In another form, the guide members are spring biased relative to the handle assembly and pivotally coupled thereto so that the distal ends of the guide members are biased toward one another.
In another form, the guide members include distal support portions positionable in the space in contact with the bony portions that include a pair of axially extending support members spaced by a width that is at least as great as the width of a contact area of the implant with the bony portions between the support members.
These and other aspects can be discerned from the following written description and accompanying figures.
For the purpose of promoting an understanding of the principles of the invention, reference will now be made to the illustrated embodiments thereof and specific language will be used to describe the same. It will nevertheless be understood that no limitation of the scope of the invention is thereby intended. Any such alterations and further modifications in the invention, and any such further applications of the principles of the invention as described herein are contemplated as would normally occur to one skilled in the art to which the invention relates.
An instrument is provided for inserting implants into a space between adjacent bony portions to support the adjacent bony portions. The inserter instrument can be used with any type of bone support implant, such as artificial joints, spacer devices, and fusion devices, for example. The implants can be made from bone material or any suitable biocompatible metal, plastic, or other material. The implants can also be made from combinations of materials, and include multiple components fixed to or movable relative to one another. In one application, the inserter instrument is employed in spinal surgical procedures for inserting an impacted bone implant in the disc space between adjacent vertebrae. In another application, the inserter instrument guides placement of a threaded implant between vertebrae.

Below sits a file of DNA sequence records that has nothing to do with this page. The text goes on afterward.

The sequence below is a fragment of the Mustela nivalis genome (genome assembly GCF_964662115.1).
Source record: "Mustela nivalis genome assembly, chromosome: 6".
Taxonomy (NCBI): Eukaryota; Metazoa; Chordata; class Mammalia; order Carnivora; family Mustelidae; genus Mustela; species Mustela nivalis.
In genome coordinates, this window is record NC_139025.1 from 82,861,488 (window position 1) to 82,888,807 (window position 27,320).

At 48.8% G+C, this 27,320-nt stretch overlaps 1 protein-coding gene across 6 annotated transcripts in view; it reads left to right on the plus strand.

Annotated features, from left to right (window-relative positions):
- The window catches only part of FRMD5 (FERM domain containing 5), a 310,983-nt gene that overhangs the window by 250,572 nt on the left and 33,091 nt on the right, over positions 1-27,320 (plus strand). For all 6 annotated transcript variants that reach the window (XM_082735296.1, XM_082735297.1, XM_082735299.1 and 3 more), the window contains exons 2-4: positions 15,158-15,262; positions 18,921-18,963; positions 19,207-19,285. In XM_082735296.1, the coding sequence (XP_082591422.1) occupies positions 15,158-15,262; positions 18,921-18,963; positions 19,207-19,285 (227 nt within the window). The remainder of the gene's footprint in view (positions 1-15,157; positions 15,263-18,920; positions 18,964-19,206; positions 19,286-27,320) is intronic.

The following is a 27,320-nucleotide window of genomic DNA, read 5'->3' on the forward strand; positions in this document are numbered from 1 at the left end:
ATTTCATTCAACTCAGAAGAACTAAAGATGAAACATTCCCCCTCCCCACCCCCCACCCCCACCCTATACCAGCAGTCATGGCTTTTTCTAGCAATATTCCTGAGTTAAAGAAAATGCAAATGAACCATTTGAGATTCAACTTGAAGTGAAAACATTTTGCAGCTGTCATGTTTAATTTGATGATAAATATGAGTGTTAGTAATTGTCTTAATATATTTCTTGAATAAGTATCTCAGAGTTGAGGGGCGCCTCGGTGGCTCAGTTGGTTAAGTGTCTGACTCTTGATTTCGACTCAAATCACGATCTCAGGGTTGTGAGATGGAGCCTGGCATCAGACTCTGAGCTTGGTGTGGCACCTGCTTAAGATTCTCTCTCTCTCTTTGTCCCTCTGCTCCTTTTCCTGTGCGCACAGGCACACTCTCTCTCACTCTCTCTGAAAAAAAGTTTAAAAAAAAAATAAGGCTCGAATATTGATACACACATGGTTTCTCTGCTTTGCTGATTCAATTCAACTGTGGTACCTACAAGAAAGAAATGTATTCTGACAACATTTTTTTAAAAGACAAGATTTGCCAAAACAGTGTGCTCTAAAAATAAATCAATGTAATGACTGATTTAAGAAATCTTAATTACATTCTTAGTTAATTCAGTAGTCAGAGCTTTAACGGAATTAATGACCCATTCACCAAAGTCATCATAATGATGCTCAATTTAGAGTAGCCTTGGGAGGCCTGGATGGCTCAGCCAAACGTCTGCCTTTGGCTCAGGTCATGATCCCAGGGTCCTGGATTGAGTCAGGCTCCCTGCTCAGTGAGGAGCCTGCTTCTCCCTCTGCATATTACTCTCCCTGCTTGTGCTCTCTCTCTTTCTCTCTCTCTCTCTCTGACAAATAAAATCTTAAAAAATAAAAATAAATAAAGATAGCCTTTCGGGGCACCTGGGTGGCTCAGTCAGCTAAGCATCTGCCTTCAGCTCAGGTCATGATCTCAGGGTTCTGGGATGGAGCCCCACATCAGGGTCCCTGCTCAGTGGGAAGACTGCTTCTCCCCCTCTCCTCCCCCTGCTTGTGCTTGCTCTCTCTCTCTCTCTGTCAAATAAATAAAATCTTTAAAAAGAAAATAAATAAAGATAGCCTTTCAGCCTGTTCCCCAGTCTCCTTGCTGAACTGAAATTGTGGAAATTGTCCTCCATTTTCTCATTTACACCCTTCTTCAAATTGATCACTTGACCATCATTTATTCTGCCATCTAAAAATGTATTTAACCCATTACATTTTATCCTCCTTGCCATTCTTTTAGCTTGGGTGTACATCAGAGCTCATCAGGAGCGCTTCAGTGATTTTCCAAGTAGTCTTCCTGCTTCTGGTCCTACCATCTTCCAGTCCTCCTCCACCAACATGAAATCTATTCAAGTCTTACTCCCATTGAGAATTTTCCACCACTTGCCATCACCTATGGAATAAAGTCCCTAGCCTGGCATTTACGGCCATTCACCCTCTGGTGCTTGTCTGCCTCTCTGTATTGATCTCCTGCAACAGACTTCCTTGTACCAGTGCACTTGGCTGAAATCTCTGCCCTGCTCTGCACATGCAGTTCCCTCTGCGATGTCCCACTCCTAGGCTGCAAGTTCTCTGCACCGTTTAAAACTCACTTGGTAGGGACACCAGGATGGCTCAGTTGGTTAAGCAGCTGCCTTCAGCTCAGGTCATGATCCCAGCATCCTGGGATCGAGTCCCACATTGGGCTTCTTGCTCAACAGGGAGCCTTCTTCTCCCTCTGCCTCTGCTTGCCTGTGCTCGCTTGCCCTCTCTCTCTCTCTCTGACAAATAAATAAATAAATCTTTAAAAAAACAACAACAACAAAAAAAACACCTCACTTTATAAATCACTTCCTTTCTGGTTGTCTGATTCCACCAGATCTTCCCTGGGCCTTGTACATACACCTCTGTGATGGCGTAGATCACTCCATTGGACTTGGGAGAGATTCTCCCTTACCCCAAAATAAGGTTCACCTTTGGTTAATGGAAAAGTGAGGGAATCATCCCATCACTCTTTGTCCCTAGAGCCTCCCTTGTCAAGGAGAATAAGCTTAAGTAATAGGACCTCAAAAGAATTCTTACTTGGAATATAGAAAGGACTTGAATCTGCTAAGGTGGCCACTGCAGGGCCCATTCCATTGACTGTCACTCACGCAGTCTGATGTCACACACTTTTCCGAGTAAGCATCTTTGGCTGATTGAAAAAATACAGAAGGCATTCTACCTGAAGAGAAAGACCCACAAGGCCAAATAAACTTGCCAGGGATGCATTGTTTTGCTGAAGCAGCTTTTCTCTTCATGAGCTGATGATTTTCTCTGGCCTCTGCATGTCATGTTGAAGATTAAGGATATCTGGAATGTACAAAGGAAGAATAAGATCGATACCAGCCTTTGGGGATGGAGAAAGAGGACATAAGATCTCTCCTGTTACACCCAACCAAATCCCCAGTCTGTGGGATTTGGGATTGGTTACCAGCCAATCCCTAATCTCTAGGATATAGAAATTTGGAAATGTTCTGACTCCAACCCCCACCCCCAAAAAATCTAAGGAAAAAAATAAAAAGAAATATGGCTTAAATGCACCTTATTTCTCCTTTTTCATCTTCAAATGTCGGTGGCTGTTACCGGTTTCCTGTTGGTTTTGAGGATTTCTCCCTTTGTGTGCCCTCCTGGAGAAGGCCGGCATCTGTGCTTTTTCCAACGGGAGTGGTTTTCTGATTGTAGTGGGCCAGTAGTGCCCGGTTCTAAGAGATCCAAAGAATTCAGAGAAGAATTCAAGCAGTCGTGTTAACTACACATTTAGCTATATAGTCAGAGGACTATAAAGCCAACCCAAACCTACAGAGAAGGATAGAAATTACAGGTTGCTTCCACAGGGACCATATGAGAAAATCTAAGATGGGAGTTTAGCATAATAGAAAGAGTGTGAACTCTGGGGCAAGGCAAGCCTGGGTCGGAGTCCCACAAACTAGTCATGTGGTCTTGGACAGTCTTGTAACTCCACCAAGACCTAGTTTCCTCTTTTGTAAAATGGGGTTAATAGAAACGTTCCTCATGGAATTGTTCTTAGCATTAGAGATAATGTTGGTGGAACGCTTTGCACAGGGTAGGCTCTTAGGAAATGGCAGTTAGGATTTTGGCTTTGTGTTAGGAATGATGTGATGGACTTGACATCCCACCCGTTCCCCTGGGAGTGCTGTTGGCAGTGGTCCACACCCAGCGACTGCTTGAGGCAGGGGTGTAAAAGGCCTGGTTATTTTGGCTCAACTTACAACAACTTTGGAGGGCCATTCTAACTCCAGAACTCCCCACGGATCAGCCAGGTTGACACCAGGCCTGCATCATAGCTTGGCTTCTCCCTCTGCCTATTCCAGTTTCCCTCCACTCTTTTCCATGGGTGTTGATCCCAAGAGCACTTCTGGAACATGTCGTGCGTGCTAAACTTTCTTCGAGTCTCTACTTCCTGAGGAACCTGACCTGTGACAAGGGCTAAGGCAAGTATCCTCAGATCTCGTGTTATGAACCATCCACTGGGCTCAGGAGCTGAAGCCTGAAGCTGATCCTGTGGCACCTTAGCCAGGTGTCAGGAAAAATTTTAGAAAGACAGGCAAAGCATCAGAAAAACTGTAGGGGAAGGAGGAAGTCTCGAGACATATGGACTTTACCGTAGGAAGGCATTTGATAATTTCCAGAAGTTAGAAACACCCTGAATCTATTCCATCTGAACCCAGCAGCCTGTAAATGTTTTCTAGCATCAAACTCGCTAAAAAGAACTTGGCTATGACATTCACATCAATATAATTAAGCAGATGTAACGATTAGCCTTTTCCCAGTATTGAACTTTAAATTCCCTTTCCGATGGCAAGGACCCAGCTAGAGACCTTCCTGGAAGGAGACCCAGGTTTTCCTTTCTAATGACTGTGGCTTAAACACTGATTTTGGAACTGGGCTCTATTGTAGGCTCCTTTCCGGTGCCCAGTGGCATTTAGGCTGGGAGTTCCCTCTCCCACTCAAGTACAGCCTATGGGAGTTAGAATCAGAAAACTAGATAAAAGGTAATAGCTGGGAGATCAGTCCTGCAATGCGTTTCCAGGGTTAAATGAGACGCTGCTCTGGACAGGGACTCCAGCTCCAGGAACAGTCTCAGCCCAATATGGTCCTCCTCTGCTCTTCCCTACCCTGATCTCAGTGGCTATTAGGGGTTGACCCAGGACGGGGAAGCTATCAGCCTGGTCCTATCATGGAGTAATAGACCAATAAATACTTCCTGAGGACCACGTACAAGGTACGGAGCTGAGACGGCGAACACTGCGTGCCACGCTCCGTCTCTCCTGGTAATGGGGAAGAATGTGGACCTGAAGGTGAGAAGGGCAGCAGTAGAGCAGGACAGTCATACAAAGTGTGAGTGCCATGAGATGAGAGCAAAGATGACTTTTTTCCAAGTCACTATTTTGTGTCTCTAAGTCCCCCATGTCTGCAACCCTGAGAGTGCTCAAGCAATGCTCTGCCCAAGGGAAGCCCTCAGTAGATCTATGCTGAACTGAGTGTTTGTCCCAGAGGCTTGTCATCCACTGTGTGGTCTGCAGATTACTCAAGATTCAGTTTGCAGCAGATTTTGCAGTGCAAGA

The adjacent bony portions can include a first vertebra and an adjacent second vertebra separated by a disc space and/or one or more removed vertebral bodies. The space between the vertebrae provides a space for insertion of an implant between the adjacent bony portions. The inserter instrument can be used in various approaches to the disc space in spinal surgical procedures, including posterior, postero-lateral, transforaminal, lateral, antero-lateral, oblique, and anterior approaches. The inserter can also be used in approaches to various regions of the spine, including the sacral, lumbar, thoracic and cervical regions. It is contemplated that the inserter instrument can have application in surgical procedures other than spinal surgical procedures to facilitate insertion of an implant between adjacent bony portions.